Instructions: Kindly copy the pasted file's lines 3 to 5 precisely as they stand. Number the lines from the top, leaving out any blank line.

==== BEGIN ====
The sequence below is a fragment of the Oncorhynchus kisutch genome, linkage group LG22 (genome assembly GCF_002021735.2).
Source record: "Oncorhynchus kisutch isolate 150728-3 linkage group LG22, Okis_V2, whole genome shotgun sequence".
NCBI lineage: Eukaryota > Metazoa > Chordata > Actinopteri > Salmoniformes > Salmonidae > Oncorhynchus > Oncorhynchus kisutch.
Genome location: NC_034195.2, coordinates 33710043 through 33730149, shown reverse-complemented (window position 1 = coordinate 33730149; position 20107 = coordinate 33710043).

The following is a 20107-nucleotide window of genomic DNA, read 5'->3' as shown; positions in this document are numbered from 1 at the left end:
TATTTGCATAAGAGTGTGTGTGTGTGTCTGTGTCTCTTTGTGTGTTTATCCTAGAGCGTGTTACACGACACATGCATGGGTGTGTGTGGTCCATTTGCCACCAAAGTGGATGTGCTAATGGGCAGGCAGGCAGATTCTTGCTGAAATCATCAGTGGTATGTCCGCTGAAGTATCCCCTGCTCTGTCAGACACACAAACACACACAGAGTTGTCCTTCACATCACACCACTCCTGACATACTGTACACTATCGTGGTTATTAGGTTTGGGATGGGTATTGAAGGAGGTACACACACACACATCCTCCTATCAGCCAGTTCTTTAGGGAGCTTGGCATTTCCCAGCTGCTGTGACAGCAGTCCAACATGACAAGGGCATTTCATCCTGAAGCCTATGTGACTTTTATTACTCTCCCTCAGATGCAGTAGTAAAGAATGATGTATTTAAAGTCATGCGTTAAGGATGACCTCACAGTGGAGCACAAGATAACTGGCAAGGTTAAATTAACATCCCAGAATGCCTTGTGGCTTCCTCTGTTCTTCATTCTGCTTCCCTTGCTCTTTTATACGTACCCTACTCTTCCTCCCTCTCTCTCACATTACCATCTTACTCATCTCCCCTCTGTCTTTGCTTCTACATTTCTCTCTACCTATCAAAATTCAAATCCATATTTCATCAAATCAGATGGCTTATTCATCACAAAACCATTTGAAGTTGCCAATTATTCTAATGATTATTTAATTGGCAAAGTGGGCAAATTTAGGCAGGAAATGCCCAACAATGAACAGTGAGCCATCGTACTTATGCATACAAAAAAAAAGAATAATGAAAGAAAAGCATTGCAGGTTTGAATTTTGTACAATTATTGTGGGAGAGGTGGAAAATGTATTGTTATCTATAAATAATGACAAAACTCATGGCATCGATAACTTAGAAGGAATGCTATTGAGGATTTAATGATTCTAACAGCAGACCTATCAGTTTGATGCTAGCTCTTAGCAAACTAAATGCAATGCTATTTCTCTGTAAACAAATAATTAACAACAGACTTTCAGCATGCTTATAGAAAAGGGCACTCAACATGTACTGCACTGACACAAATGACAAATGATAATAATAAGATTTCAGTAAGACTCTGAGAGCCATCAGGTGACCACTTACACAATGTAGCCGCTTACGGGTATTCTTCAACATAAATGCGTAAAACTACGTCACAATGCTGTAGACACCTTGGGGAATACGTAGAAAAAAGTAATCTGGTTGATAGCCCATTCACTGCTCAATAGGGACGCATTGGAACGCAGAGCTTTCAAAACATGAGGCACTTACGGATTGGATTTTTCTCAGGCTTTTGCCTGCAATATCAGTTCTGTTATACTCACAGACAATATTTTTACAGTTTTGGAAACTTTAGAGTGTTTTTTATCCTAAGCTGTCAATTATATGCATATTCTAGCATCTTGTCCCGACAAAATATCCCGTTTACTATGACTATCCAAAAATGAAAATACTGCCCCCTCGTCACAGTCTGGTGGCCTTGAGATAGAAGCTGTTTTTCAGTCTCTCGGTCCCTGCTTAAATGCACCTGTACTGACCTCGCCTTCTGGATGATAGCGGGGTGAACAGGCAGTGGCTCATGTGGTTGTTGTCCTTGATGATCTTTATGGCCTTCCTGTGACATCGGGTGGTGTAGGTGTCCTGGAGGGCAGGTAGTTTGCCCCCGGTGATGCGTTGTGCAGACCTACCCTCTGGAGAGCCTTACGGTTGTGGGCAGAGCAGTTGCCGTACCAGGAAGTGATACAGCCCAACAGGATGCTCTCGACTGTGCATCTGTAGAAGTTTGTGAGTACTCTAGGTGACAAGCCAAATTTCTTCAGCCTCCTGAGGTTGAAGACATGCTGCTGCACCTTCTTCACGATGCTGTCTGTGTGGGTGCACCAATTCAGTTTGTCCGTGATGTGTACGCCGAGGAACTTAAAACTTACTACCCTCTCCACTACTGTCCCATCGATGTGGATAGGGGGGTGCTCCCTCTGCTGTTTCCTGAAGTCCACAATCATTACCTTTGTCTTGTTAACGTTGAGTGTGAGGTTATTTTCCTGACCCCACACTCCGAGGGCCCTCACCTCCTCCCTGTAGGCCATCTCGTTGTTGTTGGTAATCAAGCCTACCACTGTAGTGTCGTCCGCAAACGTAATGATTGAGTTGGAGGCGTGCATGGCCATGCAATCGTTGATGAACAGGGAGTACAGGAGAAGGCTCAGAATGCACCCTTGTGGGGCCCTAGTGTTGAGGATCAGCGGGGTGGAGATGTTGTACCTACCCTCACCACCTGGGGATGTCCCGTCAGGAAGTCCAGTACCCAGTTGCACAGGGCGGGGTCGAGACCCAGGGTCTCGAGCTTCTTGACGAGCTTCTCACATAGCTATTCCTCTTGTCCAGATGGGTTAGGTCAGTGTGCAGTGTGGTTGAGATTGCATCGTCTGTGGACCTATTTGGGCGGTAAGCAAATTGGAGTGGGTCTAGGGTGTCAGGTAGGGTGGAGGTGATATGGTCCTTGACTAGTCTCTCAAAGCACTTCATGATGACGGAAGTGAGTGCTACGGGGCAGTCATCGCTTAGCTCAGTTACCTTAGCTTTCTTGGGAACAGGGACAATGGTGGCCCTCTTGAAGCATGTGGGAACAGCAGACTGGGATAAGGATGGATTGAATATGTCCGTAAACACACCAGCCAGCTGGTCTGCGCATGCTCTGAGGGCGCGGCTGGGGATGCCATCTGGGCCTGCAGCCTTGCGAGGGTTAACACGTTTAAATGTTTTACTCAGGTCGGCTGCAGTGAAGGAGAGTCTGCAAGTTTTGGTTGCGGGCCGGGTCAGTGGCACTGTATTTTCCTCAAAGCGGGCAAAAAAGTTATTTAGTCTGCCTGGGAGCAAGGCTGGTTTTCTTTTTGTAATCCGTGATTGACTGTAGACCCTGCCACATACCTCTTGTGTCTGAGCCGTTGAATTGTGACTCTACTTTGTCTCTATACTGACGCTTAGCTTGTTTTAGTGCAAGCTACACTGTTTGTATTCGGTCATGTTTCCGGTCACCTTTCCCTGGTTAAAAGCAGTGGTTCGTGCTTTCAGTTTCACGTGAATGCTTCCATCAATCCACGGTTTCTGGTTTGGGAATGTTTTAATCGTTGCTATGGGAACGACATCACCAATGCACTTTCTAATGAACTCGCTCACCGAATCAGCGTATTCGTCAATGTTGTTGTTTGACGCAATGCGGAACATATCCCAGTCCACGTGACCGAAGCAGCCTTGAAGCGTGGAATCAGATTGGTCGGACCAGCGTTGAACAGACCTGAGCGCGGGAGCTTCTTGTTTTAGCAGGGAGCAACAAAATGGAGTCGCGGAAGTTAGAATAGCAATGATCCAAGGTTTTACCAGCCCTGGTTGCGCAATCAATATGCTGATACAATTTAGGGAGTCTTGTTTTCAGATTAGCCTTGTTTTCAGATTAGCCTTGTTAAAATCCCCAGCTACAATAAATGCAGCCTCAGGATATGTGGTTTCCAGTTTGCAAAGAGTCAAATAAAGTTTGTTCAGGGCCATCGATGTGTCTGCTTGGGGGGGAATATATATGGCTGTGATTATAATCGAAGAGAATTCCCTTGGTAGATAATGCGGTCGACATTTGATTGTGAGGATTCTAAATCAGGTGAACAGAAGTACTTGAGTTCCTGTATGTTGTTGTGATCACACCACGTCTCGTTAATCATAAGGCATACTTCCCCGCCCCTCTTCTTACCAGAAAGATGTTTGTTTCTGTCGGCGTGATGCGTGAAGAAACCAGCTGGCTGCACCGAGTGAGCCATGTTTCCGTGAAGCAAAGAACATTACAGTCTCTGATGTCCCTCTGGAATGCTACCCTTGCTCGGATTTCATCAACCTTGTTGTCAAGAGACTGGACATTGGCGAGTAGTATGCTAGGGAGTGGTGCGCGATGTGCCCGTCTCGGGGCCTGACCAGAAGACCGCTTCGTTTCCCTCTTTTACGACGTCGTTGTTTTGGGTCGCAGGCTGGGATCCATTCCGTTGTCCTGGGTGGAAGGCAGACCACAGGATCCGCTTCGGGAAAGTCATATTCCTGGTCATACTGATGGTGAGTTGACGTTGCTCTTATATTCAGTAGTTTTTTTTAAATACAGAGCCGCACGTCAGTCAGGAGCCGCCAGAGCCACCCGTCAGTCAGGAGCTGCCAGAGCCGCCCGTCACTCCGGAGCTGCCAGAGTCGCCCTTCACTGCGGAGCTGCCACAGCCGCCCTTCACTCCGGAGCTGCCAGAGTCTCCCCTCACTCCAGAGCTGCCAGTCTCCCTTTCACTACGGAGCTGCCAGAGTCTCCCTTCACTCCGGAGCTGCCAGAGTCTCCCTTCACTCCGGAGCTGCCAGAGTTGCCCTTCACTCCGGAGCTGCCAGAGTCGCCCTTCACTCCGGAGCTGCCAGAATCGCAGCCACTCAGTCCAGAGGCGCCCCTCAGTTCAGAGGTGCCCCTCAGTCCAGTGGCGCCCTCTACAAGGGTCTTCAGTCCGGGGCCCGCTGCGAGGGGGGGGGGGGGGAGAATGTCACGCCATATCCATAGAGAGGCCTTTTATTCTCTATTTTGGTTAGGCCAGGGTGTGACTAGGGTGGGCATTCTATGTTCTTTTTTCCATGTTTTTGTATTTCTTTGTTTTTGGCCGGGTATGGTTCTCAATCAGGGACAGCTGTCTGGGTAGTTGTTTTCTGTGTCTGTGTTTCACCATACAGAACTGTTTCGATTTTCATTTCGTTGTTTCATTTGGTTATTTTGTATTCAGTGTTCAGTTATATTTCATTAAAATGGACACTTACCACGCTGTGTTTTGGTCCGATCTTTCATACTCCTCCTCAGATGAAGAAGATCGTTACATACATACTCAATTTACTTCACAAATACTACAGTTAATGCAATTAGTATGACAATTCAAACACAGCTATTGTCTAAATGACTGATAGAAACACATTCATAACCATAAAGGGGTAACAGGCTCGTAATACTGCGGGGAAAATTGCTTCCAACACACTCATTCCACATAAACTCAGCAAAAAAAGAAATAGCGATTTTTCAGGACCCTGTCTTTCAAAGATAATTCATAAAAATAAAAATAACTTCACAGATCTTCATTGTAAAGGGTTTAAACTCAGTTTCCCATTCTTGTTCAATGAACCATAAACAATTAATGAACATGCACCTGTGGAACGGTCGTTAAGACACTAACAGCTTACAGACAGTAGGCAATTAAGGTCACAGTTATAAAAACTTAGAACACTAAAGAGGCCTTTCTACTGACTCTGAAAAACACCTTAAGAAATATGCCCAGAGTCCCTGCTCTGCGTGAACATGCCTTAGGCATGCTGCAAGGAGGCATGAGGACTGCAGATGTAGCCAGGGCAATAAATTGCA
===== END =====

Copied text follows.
NCBI lineage: Eukaryota > Metazoa > Chordata > Actinopteri > Salmoniformes > Salmonidae > Oncorhynchus > Oncorhynchus kisutch.
Genome location: NC_034195.2, coordinates 33710043 through 33730149, shown reverse-complemented (window position 1 = coordinate 33730149; position 20107 = coordinate 33710043).

The following is a 20107-nucleotide window of genomic DNA, read 5'->3' as shown; positions in this document are numbered from 1 at the left end: